Authors: Schroeck FR, Kaufman SR, Jacobs BL, Hollenbeck BK
Title: Receipt of best care according to current quality of care measures and outcomes in men with prostate cancer.
Journal: J Urol 193(2):500-4
Date: 2015 Feb
Abstract: PURPOSE: We evaluated whether patients with prostate cancer who received best care according to a set of 5 nationally endorsed quality measures had decreased treatment related morbidity and improved cancer control. MATERIALS AND METHODS: In this retrospective cohort study we included 38,055 men from the SEER (Surveillance, Epidemiology and End Results)-Medicare database treated for localized prostate cancer between 2004 and 2010. We determined whether each patient received best care, defined as care adherent to all applicable measures. We measured associations of best care with the need for interventions, addressing treatment related morbidity, and with the need for secondary cancer therapy using Cox proportional hazards models. RESULTS: Only 3,412 men (9.0%) received best care. Five years after treatment these men and men who did not receive best care had a similar likelihood of undergoing procedures for urinary morbidity (prostatectomy subset 10.7% vs 12.9%, p = 0.338) and secondary cancer therapy (prostatectomy for high risk prostate cancer subset 40.9% vs 37.3%, p = 0.522). However, they were more likely to be treated with a procedure for sexual morbidity (prostatectomy 17.3% vs 10.8%, p <0.001). Similar trends were observed in men treated with radiotherapy. CONCLUSIONS: Overall men who received best care did not fare better in regard to treatment related morbidity or cancer control. Collectively our findings suggest that the current process of care measures are not tightly linked to outcomes and further research is needed to identify better measures that are meaningful and important to patients.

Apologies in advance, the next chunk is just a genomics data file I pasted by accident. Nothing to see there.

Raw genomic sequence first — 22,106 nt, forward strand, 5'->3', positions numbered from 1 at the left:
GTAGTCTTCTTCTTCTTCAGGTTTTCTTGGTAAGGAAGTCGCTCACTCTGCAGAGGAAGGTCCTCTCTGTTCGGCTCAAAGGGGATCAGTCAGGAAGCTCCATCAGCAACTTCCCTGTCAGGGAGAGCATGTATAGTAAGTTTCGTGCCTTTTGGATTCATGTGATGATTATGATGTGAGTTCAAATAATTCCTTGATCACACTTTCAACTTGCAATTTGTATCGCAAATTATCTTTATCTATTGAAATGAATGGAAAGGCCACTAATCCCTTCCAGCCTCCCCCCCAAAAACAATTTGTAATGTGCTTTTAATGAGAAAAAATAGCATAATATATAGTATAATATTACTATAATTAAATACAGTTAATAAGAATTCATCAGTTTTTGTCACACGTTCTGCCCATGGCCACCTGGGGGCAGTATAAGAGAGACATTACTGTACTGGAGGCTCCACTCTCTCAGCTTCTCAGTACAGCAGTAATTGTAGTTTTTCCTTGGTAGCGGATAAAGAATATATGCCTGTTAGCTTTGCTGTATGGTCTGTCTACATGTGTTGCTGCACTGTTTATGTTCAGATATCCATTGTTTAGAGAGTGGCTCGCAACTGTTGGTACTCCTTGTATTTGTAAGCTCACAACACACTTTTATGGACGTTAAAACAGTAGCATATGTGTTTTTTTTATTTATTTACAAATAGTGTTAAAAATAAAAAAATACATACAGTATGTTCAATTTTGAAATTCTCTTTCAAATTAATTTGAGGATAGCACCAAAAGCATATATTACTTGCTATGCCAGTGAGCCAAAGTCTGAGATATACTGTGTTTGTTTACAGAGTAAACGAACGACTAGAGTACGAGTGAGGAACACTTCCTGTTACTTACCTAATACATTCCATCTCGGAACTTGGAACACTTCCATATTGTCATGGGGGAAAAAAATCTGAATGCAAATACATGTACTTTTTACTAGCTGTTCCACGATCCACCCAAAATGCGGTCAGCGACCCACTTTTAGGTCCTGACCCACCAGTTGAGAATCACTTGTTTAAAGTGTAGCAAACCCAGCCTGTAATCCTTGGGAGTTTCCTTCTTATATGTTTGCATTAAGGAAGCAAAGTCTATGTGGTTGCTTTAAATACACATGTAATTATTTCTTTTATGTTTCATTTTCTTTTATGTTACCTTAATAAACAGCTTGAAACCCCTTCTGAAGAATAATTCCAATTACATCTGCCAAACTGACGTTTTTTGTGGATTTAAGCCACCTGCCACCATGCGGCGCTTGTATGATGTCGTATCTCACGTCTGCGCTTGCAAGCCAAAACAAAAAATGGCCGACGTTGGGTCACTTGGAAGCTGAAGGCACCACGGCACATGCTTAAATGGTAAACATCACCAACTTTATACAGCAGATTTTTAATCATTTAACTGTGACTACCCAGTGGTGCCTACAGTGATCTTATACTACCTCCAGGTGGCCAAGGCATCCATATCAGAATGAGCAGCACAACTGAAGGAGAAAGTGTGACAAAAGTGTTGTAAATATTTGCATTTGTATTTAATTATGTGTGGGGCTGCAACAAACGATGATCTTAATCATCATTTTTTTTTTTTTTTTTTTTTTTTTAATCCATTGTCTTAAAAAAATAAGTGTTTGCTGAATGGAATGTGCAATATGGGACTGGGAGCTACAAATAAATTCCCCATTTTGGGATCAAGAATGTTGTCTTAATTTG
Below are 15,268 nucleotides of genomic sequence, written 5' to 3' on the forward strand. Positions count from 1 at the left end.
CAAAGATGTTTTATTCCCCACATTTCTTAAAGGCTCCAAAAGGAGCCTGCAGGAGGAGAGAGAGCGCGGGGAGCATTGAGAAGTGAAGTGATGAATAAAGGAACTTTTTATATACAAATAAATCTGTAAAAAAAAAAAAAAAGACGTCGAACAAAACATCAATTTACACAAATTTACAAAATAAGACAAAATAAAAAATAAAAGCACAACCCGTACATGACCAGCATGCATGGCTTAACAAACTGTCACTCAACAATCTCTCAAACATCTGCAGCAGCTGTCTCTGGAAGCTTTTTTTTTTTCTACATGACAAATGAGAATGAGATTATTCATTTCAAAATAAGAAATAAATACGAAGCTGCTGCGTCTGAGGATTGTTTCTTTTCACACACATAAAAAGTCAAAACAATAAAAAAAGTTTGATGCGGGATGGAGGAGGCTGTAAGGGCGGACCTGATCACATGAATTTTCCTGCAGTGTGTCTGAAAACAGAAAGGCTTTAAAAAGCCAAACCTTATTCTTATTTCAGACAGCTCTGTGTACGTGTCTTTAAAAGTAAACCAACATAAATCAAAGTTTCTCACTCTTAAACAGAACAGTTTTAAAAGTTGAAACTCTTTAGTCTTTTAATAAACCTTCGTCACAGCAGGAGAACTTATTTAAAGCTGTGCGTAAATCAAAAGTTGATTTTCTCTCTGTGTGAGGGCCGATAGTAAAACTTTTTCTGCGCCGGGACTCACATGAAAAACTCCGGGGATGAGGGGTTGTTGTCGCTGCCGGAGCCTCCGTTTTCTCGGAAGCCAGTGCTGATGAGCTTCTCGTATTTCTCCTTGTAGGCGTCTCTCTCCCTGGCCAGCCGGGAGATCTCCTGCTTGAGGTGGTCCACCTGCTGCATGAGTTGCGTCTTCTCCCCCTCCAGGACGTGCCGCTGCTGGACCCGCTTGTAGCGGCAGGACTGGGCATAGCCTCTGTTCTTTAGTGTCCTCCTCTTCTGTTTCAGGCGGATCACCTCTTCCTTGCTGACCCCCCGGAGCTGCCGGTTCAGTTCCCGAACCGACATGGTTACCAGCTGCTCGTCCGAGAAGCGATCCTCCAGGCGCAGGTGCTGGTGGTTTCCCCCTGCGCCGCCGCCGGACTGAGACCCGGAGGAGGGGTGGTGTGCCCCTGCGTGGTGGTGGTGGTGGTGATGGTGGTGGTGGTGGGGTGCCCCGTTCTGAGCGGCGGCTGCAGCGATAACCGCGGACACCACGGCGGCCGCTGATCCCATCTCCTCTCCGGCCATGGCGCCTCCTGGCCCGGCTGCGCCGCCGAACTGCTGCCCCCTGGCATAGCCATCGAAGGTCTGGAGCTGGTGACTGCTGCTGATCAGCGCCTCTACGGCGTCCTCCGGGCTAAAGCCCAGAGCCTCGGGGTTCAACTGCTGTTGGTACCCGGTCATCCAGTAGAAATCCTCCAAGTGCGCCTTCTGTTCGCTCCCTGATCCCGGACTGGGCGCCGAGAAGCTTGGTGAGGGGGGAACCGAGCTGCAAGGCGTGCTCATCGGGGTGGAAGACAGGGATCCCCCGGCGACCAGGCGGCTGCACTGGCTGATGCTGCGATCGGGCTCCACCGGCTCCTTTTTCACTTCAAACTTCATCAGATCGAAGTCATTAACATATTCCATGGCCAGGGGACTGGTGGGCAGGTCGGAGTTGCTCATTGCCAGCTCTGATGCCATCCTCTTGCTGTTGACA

Last Updated: 24 Mar 2016